Now that I’m by myself, I cook for myself. I’m not too great of a cook because I never did much cooking for myself, but it’s pretty good. You see these greens here? I like to cook those up. Just boil ‘em. You get some salt pork to give it that flavor, you cook it all together, put salt and pepper in and that’s about the size of it.



Stories that inspired us in 2010

5-year olds Ethan, Emily and Sophia taught us that you don't have to be big to make a big difference.

This past year, the need for food was staggering. We constantly broke our all-time monthly record for the most food delivered to hungry families in San Francisco and Marin, distributing millions of pounds of food every month.

How did we do it? With the help of amazing volunteers, donors and clients who constantly inspire us. Here are the people – and the stories – that will continue to inspire us to work even harder in 2011, not stopping until hunger in our community is truly a thing of the past:

Inspiration #1

There were a few tears shed in our office when this letter arrived…

Tamar and Ginger, thank you - and we’re so glad things are looking up for you!

Inspiration #2

Toan Lam, of GoInspireGo made this video about Herman Travis, who noticed that homebound seniors in his public housing community needed food and took it upon himself to see that they received it…

Read more about Herman and his good deeds here.

Inspiration #3

The pre-schoolers at With Care Child Care reminded us that, no matter how small you are, you can make a huge difference. See how they did it in this GoInspireGo video…

Read more about these amazing With Care kids and their teacher, Kathleen, here.

Inspiration #4

The story of pantry client “Ginny” and her teenage son reminded us of how important every single vegetable is…

“Ma, you got anything to eat?” And sad to say, a lot of times it’s like, “Mom, there’s nothing to eat.” That’s the worst thing, when your child is hungry and he can’t just get something to eat when he wants it. A lot of times, I eat less and sometimes don’t even eat so he can have something.

If we didn’t have the food bank, it would be a lot worse for my son. He’s a growing kid, he’s always hungry! And I’m always like, look, you gotta save something for another day. At our food bank here, we get vegetables and rice and a couple of things of juice. I appreciate it all, but you have to make it last. What I’ll do with certain kinds of vegetables we get – like onions, celery and bell pepper – is wash it off, soak it, cut it all up and freeze it. That way, it can stretch…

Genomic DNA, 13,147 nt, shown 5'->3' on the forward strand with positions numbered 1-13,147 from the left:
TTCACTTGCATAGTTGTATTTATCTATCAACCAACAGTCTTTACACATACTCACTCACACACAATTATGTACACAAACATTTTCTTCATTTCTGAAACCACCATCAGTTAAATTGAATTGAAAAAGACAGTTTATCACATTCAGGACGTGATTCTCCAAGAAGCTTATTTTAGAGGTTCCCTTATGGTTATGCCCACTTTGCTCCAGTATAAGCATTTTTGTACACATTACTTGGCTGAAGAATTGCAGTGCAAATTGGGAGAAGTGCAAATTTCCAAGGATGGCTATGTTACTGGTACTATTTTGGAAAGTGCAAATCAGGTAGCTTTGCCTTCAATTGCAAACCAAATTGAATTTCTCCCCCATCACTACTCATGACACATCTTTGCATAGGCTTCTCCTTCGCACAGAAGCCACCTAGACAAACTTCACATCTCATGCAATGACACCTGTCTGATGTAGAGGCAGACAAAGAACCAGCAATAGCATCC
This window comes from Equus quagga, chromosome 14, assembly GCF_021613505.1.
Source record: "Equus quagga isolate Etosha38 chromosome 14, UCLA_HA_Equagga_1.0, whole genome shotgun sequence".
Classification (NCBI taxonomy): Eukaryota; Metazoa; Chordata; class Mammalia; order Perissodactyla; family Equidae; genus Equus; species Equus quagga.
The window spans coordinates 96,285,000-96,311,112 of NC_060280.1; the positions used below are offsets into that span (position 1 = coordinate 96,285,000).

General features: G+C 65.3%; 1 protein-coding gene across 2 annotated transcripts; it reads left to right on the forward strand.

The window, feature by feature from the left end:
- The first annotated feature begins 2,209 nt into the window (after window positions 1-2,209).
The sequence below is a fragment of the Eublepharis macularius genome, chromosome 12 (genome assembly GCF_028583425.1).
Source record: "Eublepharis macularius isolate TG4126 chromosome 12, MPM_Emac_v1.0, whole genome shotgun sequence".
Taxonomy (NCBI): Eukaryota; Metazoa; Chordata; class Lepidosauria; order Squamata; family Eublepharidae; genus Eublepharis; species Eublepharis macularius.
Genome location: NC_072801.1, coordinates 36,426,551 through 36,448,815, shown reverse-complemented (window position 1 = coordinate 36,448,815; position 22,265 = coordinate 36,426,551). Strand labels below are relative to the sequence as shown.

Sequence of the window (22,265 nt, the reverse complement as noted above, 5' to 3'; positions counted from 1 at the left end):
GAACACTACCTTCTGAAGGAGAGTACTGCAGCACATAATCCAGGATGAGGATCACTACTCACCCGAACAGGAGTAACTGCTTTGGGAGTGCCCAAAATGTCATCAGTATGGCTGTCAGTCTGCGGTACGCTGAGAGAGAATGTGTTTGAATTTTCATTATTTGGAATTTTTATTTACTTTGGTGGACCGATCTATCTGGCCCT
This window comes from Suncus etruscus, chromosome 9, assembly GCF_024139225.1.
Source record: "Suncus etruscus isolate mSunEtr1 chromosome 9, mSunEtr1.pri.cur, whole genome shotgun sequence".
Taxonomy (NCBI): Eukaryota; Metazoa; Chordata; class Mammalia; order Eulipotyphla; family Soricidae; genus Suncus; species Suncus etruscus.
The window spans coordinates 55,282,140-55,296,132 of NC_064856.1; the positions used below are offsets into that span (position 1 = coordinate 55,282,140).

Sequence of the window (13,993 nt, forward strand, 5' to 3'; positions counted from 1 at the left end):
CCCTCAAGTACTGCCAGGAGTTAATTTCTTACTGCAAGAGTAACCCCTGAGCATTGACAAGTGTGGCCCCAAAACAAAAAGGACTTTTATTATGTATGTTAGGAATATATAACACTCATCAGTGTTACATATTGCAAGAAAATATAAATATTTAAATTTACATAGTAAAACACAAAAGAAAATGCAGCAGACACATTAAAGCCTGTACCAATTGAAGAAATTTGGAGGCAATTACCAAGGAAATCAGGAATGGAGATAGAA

Read more of Ginny’s story here.

Inspiration #5

When we put out a call for people to write letters of hope and support that would go to our clients along with Thanksgiving groceries, thousands of letters flooded in, including one from San Francisco 49er Kevin Jurovich and a stack of letters and drawings from school children, some even in Spanish and Chinese… 

Read more about the Thanksgiving notes here.

 

Inspiration #6

Behind every one of our 200+ neighborhood grocery pantries are the volunteer pantry coordinators who take on the tremendous job of getting the food distributed every week. Here’s how a coordinator at one of our newest Healthy Children pantries sees the impact it’s making on a school in Marin…

A lot of people would probably be surprised to see the hunger and homelessness we encounter. It’s a wake-up call, especially here in Marin County. We discovered that we had between 100 and 110 homeless students at our school at any given time, and the only meals they ate were from our cafeteria. So not only were the students not getting a meal before or after school, the rest of their family wasn’t, either. That kind of instability, of constantly moving, of never living under your own roof or having enough to eat – that creates a tough environment for a child. These are some serious obstacles to learning. But I think our market is helping. It’s a small act with a big impact.

Read more about this wonderful new pantry here.  These are just a few of the people who inspired us this year. (There are a lot more stories here.) To all our many volunteers, donors, staff and clients, we give our sincere thanks – and our promise that we’ll work even harder in 2011, to make sure every family in our community has the food they need to thrive. If you’d like to help inspire us, please visit our website to learn more, donate and volunteer.

“It takes a lot out of you to be a grandma!”

Gloria visits a Food Bank pantry in the Fillmore, where she lives with her son and two of her grandchildren. In a recent conversation, she reflected on her role in holdiGloria visits a pantry in the Fillmore to help care for two of her grandchildrenng her family together.

I try to be supportive of my family. My son, well – he’s got baby mama drama. So he’s living here with me, and we’ve got his two children (my grandchildren) here, too. He works for the apartment building taking the garbage out, doing maintenance and that kind of thing. He gets about $400/month. That’s just enough to keep us going along with my money, which is $845. Sometimes a little goes a long way. We don’t get to have all those special things in life, but we’re together.